Under the command of Heinz Guderian the division participated in the Anschluss of Austria in 1938, covering 680 kilometres (420 mi) in 48 hours but in the process losing 30 percent of its tanks to accidents and mechanical failures. It formed part of the garrison in Vienna, Austria's capital with most of its personnel now recruited from former Austria.

Invasion of Poland

In early September 1939, the 2nd Panzer Division took part in the invasion of Poland, crossing the Polish-Slowak border and advancing towards Kraków. The division suffered heavy losses while fighting in central Poland.

During the campaign, soldiers of the 2nd Panzer Division committed atrocities against prisoners of the Polish Army. On 5 September, some Polish soldiers who were apprehended near Toporzysko-Bystra were removed from their unit and executed under the pretence that they were attempting to flee.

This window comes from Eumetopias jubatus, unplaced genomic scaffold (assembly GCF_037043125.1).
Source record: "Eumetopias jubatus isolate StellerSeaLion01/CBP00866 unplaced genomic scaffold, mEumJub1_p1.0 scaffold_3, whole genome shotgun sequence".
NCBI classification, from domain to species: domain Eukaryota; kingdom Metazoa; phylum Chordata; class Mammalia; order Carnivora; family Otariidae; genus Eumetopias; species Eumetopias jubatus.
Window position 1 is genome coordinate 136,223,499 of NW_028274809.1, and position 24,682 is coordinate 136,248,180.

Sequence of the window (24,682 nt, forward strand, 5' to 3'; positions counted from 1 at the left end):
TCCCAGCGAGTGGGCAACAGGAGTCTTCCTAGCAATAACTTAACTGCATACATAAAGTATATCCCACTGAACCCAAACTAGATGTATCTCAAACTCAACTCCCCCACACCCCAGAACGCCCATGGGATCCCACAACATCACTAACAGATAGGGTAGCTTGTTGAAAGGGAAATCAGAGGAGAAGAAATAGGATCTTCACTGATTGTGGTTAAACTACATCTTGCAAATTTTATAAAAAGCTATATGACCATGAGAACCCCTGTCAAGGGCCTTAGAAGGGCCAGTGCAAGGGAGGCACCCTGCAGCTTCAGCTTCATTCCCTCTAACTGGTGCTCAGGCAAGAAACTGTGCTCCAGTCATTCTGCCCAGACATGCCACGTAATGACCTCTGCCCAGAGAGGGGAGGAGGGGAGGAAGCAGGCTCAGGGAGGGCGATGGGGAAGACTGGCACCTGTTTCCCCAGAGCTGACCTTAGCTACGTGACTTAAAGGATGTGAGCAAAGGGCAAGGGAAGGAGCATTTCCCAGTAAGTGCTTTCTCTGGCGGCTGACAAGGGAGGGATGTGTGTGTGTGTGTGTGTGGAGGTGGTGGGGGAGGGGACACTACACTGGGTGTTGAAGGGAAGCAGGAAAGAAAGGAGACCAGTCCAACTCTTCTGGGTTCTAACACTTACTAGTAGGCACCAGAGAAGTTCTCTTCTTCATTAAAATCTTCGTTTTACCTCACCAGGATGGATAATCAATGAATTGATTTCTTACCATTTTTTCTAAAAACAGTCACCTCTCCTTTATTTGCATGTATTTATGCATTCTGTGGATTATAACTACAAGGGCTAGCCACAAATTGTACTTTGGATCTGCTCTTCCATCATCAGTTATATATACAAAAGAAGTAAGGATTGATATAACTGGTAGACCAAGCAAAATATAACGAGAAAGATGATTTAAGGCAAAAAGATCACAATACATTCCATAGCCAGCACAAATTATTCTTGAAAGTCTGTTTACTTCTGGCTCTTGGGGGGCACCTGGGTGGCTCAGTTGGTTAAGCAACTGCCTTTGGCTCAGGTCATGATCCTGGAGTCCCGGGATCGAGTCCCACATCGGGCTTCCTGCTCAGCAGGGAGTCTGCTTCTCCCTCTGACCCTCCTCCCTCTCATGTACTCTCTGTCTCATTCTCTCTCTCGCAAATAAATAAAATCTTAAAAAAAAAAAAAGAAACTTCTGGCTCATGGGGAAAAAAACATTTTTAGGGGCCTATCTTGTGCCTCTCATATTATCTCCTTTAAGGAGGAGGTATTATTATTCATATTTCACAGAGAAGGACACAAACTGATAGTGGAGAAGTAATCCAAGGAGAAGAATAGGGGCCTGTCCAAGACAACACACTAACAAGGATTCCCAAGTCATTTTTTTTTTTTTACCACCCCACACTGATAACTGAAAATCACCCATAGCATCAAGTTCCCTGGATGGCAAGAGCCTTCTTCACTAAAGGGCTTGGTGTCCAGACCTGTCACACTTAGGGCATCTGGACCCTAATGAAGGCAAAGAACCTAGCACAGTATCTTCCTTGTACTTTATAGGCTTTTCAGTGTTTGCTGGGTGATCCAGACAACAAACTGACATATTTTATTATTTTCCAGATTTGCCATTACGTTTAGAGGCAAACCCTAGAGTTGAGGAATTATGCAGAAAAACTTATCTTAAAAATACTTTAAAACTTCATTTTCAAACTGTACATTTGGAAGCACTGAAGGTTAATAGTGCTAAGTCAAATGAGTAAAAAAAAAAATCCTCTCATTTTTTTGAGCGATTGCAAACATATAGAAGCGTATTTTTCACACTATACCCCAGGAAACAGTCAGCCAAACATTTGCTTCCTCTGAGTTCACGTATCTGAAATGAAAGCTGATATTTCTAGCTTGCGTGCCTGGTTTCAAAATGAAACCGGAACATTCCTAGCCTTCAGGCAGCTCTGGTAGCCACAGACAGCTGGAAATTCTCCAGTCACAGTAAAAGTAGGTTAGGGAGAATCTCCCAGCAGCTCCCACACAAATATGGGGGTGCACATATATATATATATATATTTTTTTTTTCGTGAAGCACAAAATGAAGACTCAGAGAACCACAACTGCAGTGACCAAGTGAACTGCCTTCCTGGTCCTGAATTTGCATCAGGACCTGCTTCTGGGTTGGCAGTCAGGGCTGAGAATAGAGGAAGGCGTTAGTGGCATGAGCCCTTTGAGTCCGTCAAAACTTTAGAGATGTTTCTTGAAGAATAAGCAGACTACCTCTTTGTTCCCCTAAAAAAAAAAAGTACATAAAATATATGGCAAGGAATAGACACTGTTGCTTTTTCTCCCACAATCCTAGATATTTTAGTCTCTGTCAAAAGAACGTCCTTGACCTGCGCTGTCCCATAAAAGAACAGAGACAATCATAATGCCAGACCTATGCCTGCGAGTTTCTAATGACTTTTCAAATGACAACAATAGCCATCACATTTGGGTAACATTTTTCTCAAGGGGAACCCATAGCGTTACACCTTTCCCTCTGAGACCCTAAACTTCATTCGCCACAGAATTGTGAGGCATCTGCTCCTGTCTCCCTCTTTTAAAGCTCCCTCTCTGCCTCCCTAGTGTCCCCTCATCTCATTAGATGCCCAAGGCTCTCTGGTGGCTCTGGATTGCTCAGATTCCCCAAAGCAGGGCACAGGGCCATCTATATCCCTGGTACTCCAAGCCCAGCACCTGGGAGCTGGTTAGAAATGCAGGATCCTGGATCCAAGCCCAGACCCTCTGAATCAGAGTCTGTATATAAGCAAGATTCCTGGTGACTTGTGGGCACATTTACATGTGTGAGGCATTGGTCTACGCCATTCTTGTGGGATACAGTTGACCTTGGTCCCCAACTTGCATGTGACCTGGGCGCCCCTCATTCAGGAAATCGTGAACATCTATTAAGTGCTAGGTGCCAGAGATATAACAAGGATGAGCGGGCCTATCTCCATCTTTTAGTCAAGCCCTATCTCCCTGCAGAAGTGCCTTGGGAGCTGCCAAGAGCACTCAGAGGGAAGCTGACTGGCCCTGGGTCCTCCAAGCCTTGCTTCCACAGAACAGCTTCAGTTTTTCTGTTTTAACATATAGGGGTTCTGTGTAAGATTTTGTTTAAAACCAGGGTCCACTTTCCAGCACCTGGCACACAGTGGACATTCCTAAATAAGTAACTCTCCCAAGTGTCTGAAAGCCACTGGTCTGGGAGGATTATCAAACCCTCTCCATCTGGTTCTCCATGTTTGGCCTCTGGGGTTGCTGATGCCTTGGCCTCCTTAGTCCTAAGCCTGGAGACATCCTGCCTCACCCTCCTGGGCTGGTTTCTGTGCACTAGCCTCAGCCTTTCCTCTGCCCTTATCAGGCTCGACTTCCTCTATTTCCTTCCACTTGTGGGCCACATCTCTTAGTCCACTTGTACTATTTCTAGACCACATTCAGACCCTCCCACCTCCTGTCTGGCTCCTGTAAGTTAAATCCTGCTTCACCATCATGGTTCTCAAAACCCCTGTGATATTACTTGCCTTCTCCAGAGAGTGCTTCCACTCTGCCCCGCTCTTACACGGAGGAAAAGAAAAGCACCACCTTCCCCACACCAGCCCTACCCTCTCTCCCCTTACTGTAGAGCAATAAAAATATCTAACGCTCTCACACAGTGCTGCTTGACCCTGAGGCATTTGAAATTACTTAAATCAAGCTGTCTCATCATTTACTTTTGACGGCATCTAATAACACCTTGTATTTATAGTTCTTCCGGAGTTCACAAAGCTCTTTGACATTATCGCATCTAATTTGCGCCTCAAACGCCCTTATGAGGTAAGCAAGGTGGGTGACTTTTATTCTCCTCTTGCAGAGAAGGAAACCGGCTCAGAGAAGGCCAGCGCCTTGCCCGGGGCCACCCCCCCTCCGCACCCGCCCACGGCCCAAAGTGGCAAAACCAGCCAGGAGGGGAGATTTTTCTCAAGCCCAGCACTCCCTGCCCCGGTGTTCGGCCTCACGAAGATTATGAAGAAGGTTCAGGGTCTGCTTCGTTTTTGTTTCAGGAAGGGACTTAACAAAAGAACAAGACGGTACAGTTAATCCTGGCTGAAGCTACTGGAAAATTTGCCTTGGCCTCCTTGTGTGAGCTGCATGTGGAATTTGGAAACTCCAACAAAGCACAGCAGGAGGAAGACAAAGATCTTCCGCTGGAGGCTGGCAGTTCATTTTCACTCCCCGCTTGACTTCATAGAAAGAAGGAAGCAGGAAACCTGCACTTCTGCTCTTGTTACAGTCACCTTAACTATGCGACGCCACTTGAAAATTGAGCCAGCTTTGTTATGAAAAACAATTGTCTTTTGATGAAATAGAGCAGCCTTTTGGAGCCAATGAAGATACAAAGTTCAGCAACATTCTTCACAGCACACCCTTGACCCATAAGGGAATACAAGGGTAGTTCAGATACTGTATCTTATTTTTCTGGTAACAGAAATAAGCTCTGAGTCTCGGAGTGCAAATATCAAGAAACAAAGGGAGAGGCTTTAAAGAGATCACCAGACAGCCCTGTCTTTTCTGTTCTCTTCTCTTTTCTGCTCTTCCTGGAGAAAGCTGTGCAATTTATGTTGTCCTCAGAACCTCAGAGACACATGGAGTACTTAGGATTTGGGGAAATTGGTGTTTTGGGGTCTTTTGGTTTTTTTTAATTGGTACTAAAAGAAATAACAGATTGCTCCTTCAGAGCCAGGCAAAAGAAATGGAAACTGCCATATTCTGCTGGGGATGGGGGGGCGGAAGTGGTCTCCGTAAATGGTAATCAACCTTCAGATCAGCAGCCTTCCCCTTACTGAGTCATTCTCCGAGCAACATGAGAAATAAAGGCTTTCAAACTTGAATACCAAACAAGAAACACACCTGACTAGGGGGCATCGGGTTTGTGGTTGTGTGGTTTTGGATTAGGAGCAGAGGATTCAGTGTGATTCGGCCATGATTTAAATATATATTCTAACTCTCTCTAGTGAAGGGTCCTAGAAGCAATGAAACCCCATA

Battle of France

In May 1940, the unit took part in the Battle of France as a part of the XIX Army Corps under the command of Guderian. The division was involved in fighting in Belgium and the Mosel River valley. It arrived in the town of Abbeville on the 20th. Later the division formed the armoured element which flanked the British Expeditionary Army and forced their evacuation from Dunkirk. The 2nd Panzer Division then advanced along the River Aisne into the interior of France. At the end of the campaign in the last months of 1940, the Division lost its 4th Panzer Regiment which was used as the basis for the soon-to-be-formed 13th Panzer Division.

Invasion of Greece

The division was reassigned to the XVIII Mountain Corps of the 12th Army on 6 April 1941 to play a role in Operation Marita, the invasion of Greece. The German army pushed through the south of Yugoslavia, reaching the Greek border, where they made contact with the 19th Greek Mechanised Division in the area of Lake Dojran. On 9 April the division took the city of Salonika and forced the surrender of the Greek Eastern Macedonia Army Section.